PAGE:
He was born on 13 February 1876 in Grimsby into a poor but well-cared-for family. Following his mother's death, he was brought up by his grandmother and like her became an agricultural worker. He was also a successful champion cyclist, until the death of a friend in a race caused him to give this up in 1896. He was encouraged by Thomas Champness to train as a Lay Evangelist. Despite his early lack of education he distinguished himself in both the academic and sporting life at Headingley College. During his first appointment at the Manchester and Salford Mission he started the Central Hall Brotherhood and there as well as at the new Barrow in Furness King's Hall, pursued his vision as a social reformer of helping the sick, offering loans to the needy, and opening a 'labour registry', together with opportunities for young men to become athletes.
In 1914 he became an army chaplain, rising to the rank of Major and being awarded the Military Cross. 'During several days' operations he continually went forward under heavy fire and attended to the wounded. On one occasion he saved the life of a wounded officer by carrying him to safety under close-range machine-gun and sniper fire.' In 1918 he was mentioned in despatches and awarded a bar to his MC while serving in the fifth Battle of Ypres Salient.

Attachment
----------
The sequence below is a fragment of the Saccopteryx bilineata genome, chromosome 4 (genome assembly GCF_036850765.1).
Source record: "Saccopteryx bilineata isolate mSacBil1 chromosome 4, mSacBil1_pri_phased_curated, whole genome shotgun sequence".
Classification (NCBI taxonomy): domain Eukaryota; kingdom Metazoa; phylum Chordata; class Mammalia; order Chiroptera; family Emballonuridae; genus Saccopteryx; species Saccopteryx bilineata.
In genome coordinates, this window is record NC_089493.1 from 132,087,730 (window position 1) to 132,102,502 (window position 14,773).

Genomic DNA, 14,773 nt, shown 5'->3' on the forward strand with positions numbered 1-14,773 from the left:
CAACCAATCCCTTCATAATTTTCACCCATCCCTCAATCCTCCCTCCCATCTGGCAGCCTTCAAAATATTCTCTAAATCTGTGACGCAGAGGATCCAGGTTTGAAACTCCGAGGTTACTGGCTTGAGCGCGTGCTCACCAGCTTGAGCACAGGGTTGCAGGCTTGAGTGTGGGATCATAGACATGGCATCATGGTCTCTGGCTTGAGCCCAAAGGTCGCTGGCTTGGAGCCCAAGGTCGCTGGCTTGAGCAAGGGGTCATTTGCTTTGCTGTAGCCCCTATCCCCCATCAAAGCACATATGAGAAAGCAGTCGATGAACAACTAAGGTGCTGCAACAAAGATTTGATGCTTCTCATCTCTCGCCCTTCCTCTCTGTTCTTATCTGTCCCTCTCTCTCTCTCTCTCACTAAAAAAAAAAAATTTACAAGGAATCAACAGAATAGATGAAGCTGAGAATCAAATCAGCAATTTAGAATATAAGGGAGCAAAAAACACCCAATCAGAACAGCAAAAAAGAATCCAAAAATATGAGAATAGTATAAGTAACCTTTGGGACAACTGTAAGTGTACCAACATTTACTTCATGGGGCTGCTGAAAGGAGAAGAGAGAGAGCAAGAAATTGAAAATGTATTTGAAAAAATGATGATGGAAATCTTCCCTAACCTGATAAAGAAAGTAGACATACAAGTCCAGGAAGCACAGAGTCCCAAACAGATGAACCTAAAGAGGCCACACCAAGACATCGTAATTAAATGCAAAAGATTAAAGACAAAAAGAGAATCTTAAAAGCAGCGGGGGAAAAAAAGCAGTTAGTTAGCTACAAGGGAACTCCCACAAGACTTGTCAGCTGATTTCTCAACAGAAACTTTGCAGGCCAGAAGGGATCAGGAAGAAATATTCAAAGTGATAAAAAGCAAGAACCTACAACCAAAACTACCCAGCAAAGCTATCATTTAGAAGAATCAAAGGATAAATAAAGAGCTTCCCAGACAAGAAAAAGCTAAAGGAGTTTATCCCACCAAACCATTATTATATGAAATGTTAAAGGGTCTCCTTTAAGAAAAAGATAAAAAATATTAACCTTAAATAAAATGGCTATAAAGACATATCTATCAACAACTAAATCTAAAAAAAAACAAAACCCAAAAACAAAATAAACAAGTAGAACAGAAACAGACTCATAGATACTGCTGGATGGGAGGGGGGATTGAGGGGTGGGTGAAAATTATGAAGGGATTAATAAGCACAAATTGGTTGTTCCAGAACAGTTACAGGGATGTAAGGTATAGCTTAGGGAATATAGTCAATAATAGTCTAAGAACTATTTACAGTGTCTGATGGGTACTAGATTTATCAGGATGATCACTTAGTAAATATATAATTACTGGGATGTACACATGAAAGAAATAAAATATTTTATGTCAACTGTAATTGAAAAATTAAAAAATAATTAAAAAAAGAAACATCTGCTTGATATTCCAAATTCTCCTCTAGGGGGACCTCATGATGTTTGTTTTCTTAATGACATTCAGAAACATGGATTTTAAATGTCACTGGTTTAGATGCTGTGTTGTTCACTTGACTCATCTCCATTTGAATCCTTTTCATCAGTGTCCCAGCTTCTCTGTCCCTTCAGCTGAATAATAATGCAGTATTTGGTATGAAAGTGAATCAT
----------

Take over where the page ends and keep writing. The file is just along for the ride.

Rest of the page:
After the end of hostilities his hatred of war led him to become a powerful Peace Advocate' and public supporter of the League of Nations Union; also of many social reform movements, including the National Birth Control Association. He supported the Labour Party, speaking on the same platform as such leading figures as Clement Atlee. During his ministry in Wallasey he had a lasting influence on the young Fred Pratt Green. He died on 26 November 1945.